Further south in The Reach, the most fertile lands in the Seven Kingdoms, delicacy is again trampled under hoof. The Lords of Highgarden take a perfect continental climate, grow fantastic grapes, and vinify the grand crus of Westeros. And what does the author tell us these motley fools do with their juice? They add sugar and spices! What a fucking jape. Hippocras! Small wonder the Tyrells are getting their asses kicked. Admittedly, the famed “Arbor Gold” of House Redwyne sounds very interesting. I imagine a rich Montrachet, or maybe a dryer, less botrytised Chateau d’Yquem. But this is likely an anomaly.
The Dornish alone seem to really know what’s up when it comes to oenology. Dry reds. Power and finesse in balance. Hot days and cold nights. Sun-baked landscapes that conjure images of Cote Rotie and Priorat. The mouth waters . . .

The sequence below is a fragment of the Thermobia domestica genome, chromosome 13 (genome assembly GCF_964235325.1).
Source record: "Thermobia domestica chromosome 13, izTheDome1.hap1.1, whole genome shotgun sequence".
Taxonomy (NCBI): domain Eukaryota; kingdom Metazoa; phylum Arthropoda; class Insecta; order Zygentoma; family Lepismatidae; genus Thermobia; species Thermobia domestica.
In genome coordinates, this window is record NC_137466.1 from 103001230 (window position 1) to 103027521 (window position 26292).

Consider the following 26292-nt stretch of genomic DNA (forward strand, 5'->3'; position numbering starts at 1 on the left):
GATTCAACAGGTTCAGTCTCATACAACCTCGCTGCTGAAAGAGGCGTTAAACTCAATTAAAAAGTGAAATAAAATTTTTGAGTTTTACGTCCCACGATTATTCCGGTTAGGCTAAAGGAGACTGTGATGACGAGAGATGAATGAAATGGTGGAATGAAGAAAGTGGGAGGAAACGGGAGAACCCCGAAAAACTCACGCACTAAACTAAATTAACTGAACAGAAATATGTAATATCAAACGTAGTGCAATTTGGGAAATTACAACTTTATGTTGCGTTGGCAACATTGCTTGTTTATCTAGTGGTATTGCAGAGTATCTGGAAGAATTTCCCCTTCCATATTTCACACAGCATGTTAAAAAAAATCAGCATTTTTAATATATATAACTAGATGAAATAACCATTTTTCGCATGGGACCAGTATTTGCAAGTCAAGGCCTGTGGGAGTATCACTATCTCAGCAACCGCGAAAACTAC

But perhaps we should be looking away from Westeros for the salvation of their doomed discriminations. Bring on Daenarys from the east, I say! Load heavy the hulls with lighter vintages and brews to educate the Westerosi palate at the point of a spear. True, the tasting notes from Meereen were not universally positive: Thin texture with an unpleasant, metallic aftertaste. But I cannot help but feel this condemnation of the grapes themselves is a mistake. The flaws described are plainly the result of an extensive brettanomyces infection throughout the winemaking apparatus in Slaver’s Bay.
Let’s be real here. Just take the wildfire to those wineries. Build anew. I’d wager some good juice will follow.